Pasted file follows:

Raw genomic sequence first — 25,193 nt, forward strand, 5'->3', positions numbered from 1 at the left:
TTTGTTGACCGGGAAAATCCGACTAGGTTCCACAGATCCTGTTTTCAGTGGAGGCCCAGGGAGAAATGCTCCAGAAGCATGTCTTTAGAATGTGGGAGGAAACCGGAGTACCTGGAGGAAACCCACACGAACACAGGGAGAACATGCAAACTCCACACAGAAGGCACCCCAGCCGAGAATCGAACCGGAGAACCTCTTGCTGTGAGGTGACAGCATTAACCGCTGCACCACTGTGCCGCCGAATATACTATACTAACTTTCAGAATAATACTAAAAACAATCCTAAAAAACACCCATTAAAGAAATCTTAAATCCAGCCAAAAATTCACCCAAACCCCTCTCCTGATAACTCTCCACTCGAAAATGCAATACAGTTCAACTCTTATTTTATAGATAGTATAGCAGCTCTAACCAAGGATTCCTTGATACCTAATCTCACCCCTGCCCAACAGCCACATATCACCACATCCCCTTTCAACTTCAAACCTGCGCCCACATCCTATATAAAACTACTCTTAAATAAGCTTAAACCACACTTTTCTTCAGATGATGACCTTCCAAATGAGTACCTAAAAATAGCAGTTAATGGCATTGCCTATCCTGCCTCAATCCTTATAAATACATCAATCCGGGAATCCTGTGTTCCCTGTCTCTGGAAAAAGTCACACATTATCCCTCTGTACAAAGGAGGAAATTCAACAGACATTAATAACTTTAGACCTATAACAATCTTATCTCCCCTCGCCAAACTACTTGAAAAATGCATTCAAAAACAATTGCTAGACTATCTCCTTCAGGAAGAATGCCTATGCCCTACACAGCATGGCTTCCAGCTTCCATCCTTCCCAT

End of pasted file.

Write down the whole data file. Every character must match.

Raw genomic sequence first — 25,193 nt, forward strand, 5'->3', positions numbered from 1 at the left:
TTTGTTGACCGGGAAAATCCGACTAGGTTCCACAGATCCTGTTTTCAGTGGAGGCCCAGGGAGAAATGCTCCAGAAGCATGTCTTTAGAATGTGGGAGGAAACCGGAGTACCTGGAGGAAACCCACACGAACACAGGGAGAACATGCAAACTCCACACAGAAGGCACCCCAGCCGAGAATCGAACCGGAGAACCTCTTGCTGTGAGGTGACAGCATTAACCGCTGCACCACTGTGCCGCCGAATATACTATACTAACTTTCAGAATAATACTAAAAACAATCCTAAAAAACACCCATTAAAGAAATCTTAAATCCAGCCAAAAATTCACCCAAACCCCTCTCCTGATAACTCTCCACTCGAAAATGCAATACAGTTCAACTCTTATTTTATAGATAGTATAGCAGCTCTAACCAAGGATTCCTTGATACCTAATCTCACCCCTGCCCAACAGCCACATATCACCACATCCCCTTTCAACTTCAAACCTGCGCCCACATCCTATATAAAACTACTCTTAAATAAGCTTAAACCACACTTTTCTTCAGATGATGACCTTCCAAATGAGTACCTAAAAATAGCAGTTAATGGCATTGCCTATCCTGCCTCAATCCTTATAAATACATCAATCCGGGAATCCTGTGTTCCCTGTCTCTGGAAAAAGTCACACATTATCCCTCTGTACAAAGGAGGAAATTCAACAGACATTAATAACTTTAGACCTATAACAATCTTATCTCCCCTCGCCAAACTACTTGAAAAATGCATTCAAAAACAATTGCTAGACTATCTCCTTCAGGAAGAATGCCTATGCCCTACACAGCATGGCTTCCAGCTTCCATCCTTCCCAT